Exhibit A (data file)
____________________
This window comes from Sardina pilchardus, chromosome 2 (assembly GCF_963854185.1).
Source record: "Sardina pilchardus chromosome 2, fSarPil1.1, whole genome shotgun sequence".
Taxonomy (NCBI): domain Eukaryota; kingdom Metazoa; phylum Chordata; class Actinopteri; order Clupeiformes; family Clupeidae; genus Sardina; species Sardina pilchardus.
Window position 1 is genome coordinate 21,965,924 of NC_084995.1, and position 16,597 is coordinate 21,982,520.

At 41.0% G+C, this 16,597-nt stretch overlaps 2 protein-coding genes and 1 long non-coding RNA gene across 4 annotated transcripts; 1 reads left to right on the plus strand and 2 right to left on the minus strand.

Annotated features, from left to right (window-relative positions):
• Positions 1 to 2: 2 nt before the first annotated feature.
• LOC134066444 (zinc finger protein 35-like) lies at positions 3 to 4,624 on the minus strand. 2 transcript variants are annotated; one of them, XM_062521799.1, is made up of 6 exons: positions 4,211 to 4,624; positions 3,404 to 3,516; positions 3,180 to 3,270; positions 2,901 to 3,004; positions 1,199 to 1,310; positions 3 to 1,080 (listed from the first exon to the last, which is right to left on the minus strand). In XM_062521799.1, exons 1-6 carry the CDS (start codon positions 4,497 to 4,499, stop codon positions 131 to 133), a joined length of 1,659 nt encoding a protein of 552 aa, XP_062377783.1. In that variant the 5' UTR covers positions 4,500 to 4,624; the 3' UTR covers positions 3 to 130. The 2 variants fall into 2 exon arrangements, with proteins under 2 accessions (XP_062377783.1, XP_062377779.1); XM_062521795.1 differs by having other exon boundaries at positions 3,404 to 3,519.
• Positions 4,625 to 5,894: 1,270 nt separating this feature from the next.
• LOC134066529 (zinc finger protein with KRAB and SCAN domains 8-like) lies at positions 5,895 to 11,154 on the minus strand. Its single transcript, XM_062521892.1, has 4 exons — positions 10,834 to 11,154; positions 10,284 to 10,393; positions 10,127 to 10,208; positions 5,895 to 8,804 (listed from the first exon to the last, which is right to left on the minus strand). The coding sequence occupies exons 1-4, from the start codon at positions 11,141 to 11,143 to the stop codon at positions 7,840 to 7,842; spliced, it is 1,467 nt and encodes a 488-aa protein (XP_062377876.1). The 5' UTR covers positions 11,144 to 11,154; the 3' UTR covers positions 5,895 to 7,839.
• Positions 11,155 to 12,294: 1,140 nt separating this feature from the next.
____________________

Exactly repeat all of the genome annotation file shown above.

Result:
This window comes from Sardina pilchardus, chromosome 2 (assembly GCF_963854185.1).
Source record: "Sardina pilchardus chromosome 2, fSarPil1.1, whole genome shotgun sequence".
Taxonomy (NCBI): domain Eukaryota; kingdom Metazoa; phylum Chordata; class Actinopteri; order Clupeiformes; family Clupeidae; genus Sardina; species Sardina pilchardus.
Window position 1 is genome coordinate 21,965,924 of NC_084995.1, and position 16,597 is coordinate 21,982,520.

At 41.0% G+C, this 16,597-nt stretch overlaps 2 protein-coding genes and 1 long non-coding RNA gene across 4 annotated transcripts; 1 reads left to right on the plus strand and 2 right to left on the minus strand.

Annotated features, from left to right (window-relative positions):
• Positions 1 to 2: 2 nt before the first annotated feature.
• LOC134066444 (zinc finger protein 35-like) lies at positions 3 to 4,624 on the minus strand. 2 transcript variants are annotated; one of them, XM_062521799.1, is made up of 6 exons: positions 4,211 to 4,624; positions 3,404 to 3,516; positions 3,180 to 3,270; positions 2,901 to 3,004; positions 1,199 to 1,310; positions 3 to 1,080 (listed from the first exon to the last, which is right to left on the minus strand). In XM_062521799.1, exons 1-6 carry the CDS (start codon positions 4,497 to 4,499, stop codon positions 131 to 133), a joined length of 1,659 nt encoding a protein of 552 aa, XP_062377783.1. In that variant the 5' UTR covers positions 4,500 to 4,624; the 3' UTR covers positions 3 to 130. The 2 variants fall into 2 exon arrangements, with proteins under 2 accessions (XP_062377783.1, XP_062377779.1); XM_062521795.1 differs by having other exon boundaries at positions 3,404 to 3,519.
• Positions 4,625 to 5,894: 1,270 nt separating this feature from the next.
• LOC134066529 (zinc finger protein with KRAB and SCAN domains 8-like) lies at positions 5,895 to 11,154 on the minus strand. Its single transcript, XM_062521892.1, has 4 exons — positions 10,834 to 11,154; positions 10,284 to 10,393; positions 10,127 to 10,208; positions 5,895 to 8,804 (listed from the first exon to the last, which is right to left on the minus strand). The coding sequence occupies exons 1-4, from the start codon at positions 11,141 to 11,143 to the stop codon at positions 7,840 to 7,842; spliced, it is 1,467 nt and encodes a 488-aa protein (XP_062377876.1). The 5' UTR covers positions 11,144 to 11,154; the 3' UTR covers positions 5,895 to 7,839.
• Positions 11,155 to 12,294: 1,140 nt separating this feature from the next.